This post is the second in a series documenting trends in consumer credit outcomes during the COVID-19 pandemic. Last August, we published a on early trends in consumer credit outcomes through June 2020, which found largely positive trends in those outcomes despite widespread economic hardship due to the pandemic.
This post focuses on reported assistance on consumers’ credit records. For purposes of this analysis, we define consumer assistance as an account being reported with zero scheduled payment due despite a positive balance. In the August 2020 report, we found that most credit products saw a sharp uptick in assistance in March 2020 and an uptick in transitions out of assistance between April and June. Since July 2020, consumers have transitioned out of assistance to varying degrees across all credit products, but a significant share of mortgage borrowers continue to receive assistance.
As in the first post of this series, we use the Bureau’s Consumer Credit Panel (CCP), a deidentified sample of records from one of the three nationwide consumer reporting agencies. We focus on month-to-month transitions in assistance: loans that were reported with scheduled payment due in one month and no scheduled payment due in the next month despite a positive balance.
Most consumers have exited the payment assistance they received early in the pandemic
In the figure above, we report the total share of accounts with zero payment due (assistance) reported and month-to-month transitions into and out of assistance from January 2020 to April 2021. With the exception of student loans, the total share of loans with payment assistance began declining in the summer of 2020, as the initial increase in loans transitioning into assistance abated and accounts began transitioning out of assistance in larger numbers. There continued to be high rates of assistance in student loans largely due to the CARES Act, which put most student loans in automatic payment suspension. By March of 2021, the total share of auto loans and credit card accounts with assistance was only slightly above pre-pandemic levels, while the share of mortgages and student loans on assistance remains significantly higher than pre-pandemic baselines.
Consumers who exited assistance tend to live in communities hit harder by COVID-19
A substantial body of research has shown that some communities have been disproportionately affected by the health and economic shocks of COVID-19, and we anticipate those same disparities will be reflected in the likelihood that different groups receive and lose assistance. In the August report, we found that majority Black census tracts, majority Hispanic census tracts, older borrowers and borrowers in counties hit hardest by COVID cases and layoffs were most likely to receive assistance in the early months of the pandemic. This pattern has continued through March of 2021 (not shown). There is also substantial variation in which groups have exited mortgage assistance gained during the pandemic. In the analysis below, we focus on mortgage assistance, though in the August report we showed that patterns of assistance are relatively consistent across loan types.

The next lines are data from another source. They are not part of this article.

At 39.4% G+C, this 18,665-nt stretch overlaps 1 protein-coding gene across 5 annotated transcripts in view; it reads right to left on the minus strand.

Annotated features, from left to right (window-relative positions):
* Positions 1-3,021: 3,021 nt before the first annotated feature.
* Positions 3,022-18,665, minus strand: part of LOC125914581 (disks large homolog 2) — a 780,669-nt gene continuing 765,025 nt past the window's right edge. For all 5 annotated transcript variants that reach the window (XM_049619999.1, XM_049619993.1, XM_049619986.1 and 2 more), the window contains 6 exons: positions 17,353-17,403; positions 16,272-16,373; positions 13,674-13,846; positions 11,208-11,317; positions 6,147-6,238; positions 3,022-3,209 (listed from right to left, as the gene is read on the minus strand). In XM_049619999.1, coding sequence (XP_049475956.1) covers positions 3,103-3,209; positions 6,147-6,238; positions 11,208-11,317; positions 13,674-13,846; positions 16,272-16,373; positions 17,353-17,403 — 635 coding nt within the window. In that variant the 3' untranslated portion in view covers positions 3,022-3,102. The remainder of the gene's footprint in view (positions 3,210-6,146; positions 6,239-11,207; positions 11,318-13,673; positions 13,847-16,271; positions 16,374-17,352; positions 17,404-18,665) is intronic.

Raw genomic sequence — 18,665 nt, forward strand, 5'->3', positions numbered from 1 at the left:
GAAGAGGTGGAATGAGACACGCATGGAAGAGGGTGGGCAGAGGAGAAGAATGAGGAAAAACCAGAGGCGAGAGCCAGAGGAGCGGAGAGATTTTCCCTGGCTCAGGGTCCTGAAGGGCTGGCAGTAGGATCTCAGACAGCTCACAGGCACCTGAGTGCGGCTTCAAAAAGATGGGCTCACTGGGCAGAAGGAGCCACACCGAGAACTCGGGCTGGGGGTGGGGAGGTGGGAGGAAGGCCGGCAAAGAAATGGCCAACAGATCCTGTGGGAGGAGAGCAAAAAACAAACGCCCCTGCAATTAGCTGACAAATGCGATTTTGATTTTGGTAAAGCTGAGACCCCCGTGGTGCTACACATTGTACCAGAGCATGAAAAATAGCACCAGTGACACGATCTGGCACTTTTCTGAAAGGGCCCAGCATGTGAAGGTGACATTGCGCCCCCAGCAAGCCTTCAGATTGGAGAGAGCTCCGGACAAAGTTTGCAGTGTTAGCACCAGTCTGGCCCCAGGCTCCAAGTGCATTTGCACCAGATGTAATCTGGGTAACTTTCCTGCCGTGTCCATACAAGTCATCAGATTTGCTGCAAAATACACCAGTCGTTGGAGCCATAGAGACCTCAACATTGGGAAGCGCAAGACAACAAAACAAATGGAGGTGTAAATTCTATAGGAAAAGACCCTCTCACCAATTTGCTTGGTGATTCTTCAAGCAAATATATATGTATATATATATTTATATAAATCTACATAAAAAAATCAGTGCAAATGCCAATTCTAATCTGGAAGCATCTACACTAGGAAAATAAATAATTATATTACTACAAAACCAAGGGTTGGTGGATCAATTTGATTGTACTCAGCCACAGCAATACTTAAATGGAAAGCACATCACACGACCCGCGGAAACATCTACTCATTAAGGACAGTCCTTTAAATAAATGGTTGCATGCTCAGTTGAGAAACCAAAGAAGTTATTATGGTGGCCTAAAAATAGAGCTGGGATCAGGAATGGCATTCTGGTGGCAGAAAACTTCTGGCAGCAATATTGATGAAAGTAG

In the figure above, we report the estimates of the probability that different populations of mortgage borrowers transitioned out of assistance they had received during COVID-19, holding other characteristics constant. For the categorical variables, the plotted points represent the average difference in probability that an account in that category transitioned out of assistance as compared to a reference category (indicated by a point at zero), holding all the other factors constant (see the August for more details on the methodology behind this figure).
Consumers in Majority Hispanic census tracts were more likely to exit assistance, but consumers in Majority Black census tracts were somewhat less likely to exit assistance than their counterparts in majority white census tracts. Mortgage borrowers in non-metro area census tracts, in counties with higher numbers of COVID-19 cases, and with higher unemployment rates were less likely to exit assistance. Meanwhile, consumers with higher credit scores and higher balances were both more likely to exit assistance when holding other factors constant, reflecting the likelihood that these consumers are well-off and consequently less affected by the COVID-19 income shocks.
The first post in this series showed that delinquencies have been low throughout the pandemic, and the high rates of payment assistance, as documented in this post, are likely at least partly responsible. As the assistance from programs such as the Federal CARES Act ends, the risk of reported delinquencies and even foreclosures may rise. To ensure a smooth and orderly transition out of the widespread payment assistance available during the pandemic, the Bureau recently finalized a rule establishing temporary special safeguards to help ensure that borrowers have time before foreclosure to explore their options, including loan modifications and selling their homes. In the next post in this series, we will examine trends in consumers’ use of credit cards during the pandemic.